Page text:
27 March 2017

Student beach trip

For the Earth, Climate and Evolution module I teach on, the students go into the field twice. They are short trips; they are picked up in Bangor at 9AM and are delivered back at noon. In between we have to drive to the starting point, brief them, do the trip, and get them back to the buses. That leaves little time! But they are still nice trips. This year the Cwm Idwal trip was blessed by amazing weather; the Red Wharf Bay trip would not be THAT good but at least there was no rain forecast.

In Red Wharf Bay we show the students the very old rocks of central Snowdonia (Cambrian to Silurian) and the volcanics rocks associated by subduction. In Red Wharf Bay we show them the slightly later rocks, from when the continents had stopped colliding and the rocks deposited were mainly shallow water carbonates. We have to fill in some geological periods from which there are no sediments in that bay. In red Wharf Bay this shows itself as glacial sediments from the last glaciation lying directly onto Carboniferous limestone. A gap of 360 million years!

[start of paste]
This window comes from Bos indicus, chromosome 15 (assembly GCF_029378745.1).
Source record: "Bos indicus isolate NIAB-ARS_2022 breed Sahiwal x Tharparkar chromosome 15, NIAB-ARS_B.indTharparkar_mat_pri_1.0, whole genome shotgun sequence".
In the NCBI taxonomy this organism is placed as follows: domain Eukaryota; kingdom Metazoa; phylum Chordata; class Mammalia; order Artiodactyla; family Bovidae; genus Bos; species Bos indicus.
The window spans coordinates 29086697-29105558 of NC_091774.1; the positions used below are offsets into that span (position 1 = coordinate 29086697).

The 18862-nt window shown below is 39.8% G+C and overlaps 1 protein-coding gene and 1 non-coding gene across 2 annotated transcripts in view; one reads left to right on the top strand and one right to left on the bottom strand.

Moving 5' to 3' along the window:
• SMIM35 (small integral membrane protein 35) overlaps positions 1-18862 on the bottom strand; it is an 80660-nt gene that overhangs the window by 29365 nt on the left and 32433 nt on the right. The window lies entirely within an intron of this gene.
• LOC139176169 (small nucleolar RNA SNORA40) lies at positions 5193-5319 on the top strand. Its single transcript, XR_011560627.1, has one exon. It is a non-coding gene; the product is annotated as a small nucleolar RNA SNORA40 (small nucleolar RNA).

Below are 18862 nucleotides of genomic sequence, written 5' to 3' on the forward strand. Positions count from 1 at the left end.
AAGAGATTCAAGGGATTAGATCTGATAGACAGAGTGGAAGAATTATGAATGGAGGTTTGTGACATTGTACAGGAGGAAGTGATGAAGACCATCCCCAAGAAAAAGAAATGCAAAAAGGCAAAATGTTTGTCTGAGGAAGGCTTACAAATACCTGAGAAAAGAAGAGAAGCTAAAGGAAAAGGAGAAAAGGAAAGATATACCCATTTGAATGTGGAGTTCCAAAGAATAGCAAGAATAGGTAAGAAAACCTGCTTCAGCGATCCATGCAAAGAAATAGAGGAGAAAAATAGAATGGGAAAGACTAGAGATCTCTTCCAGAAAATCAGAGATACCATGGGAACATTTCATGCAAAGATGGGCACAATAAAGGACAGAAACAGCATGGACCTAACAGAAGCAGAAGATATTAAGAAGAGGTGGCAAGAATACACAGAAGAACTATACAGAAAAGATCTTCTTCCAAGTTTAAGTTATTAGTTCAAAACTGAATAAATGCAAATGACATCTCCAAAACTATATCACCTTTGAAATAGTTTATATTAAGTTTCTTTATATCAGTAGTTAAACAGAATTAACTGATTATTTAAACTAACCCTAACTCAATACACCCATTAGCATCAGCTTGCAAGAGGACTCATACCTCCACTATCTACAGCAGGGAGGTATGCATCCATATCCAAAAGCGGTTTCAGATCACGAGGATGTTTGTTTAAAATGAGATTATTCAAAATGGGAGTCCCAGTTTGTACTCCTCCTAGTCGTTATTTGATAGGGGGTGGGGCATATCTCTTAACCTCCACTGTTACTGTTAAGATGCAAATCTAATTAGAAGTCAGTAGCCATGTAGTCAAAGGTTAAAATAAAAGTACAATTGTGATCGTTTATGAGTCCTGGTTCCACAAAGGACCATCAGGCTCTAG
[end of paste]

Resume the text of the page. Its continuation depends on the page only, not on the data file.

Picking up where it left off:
My students were rather keen. When there was some time to spare some eagerly started to collect nice rocks, shells and gastropods. I failed to find a nice crinoid for one of them. And the sun came out about halfway into the trip! It was a nice morning out!

 One of the other groups on the carbonate platform

That same group admiring something from a distance

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